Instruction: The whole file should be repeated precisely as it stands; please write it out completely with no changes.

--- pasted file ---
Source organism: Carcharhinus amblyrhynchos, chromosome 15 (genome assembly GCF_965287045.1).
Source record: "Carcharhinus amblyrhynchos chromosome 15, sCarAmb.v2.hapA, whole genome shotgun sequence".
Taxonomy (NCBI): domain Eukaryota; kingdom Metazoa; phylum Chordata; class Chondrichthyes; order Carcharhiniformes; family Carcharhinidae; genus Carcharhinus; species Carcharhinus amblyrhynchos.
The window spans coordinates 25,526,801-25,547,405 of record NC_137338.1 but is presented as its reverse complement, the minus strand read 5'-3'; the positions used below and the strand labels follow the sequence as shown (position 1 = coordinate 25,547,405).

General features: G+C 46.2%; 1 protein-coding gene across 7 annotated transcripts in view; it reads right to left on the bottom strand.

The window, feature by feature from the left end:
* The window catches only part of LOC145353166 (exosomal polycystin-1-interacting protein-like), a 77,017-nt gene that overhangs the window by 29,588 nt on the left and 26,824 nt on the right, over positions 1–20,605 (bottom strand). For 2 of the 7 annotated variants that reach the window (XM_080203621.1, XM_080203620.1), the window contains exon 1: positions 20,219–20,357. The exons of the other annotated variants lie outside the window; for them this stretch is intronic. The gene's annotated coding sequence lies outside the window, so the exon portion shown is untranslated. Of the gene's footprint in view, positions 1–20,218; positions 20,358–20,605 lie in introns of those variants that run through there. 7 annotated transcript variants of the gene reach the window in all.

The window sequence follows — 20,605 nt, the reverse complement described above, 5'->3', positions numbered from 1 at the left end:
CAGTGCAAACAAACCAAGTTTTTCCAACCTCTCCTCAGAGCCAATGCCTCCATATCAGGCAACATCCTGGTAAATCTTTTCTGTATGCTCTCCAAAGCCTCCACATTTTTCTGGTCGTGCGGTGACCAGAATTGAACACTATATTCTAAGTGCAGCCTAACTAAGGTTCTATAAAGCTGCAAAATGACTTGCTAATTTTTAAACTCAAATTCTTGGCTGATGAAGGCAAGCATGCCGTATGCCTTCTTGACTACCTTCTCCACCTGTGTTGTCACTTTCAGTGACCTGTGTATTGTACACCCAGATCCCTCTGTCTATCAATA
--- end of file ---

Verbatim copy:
Source organism: Carcharhinus amblyrhynchos, chromosome 15 (genome assembly GCF_965287045.1).
Source record: "Carcharhinus amblyrhynchos chromosome 15, sCarAmb.v2.hapA, whole genome shotgun sequence".
Taxonomy (NCBI): domain Eukaryota; kingdom Metazoa; phylum Chordata; class Chondrichthyes; order Carcharhiniformes; family Carcharhinidae; genus Carcharhinus; species Carcharhinus amblyrhynchos.
The window spans coordinates 25,526,801-25,547,405 of record NC_137338.1 but is presented as its reverse complement, the minus strand read 5'-3'; the positions used below and the strand labels follow the sequence as shown (position 1 = coordinate 25,547,405).

General features: G+C 46.2%; 1 protein-coding gene across 7 annotated transcripts in view; it reads right to left on the bottom strand.

The window, feature by feature from the left end:
* The window catches only part of LOC145353166 (exosomal polycystin-1-interacting protein-like), a 77,017-nt gene that overhangs the window by 29,588 nt on the left and 26,824 nt on the right, over positions 1–20,605 (bottom strand). For 2 of the 7 annotated variants that reach the window (XM_080203621.1, XM_080203620.1), the window contains exon 1: positions 20,219–20,357. The exons of the other annotated variants lie outside the window; for them this stretch is intronic. The gene's annotated coding sequence lies outside the window, so the exon portion shown is untranslated. Of the gene's footprint in view, positions 1–20,218; positions 20,358–20,605 lie in introns of those variants that run through there. 7 annotated transcript variants of the gene reach the window in all.

The window sequence follows — 20,605 nt, the reverse complement described above, 5'->3', positions numbered from 1 at the left end:
CAGTGCAAACAAACCAAGTTTTTCCAACCTCTCCTCAGAGCCAATGCCTCCATATCAGGCAACATCCTGGTAAATCTTTTCTGTATGCTCTCCAAAGCCTCCACATTTTTCTGGTCGTGCGGTGACCAGAATTGAACACTATATTCTAAGTGCAGCCTAACTAAGGTTCTATAAAGCTGCAAAATGACTTGCTAATTTTTAAACTCAAATTCTTGGCTGATGAAGGCAAGCATGCCGTATGCCTTCTTGACTACCTTCTCCACCTGTGTTGTCACTTTCAGTGACCTGTGTATTGTACACCCAGATCCCTCTGTCTATCAATA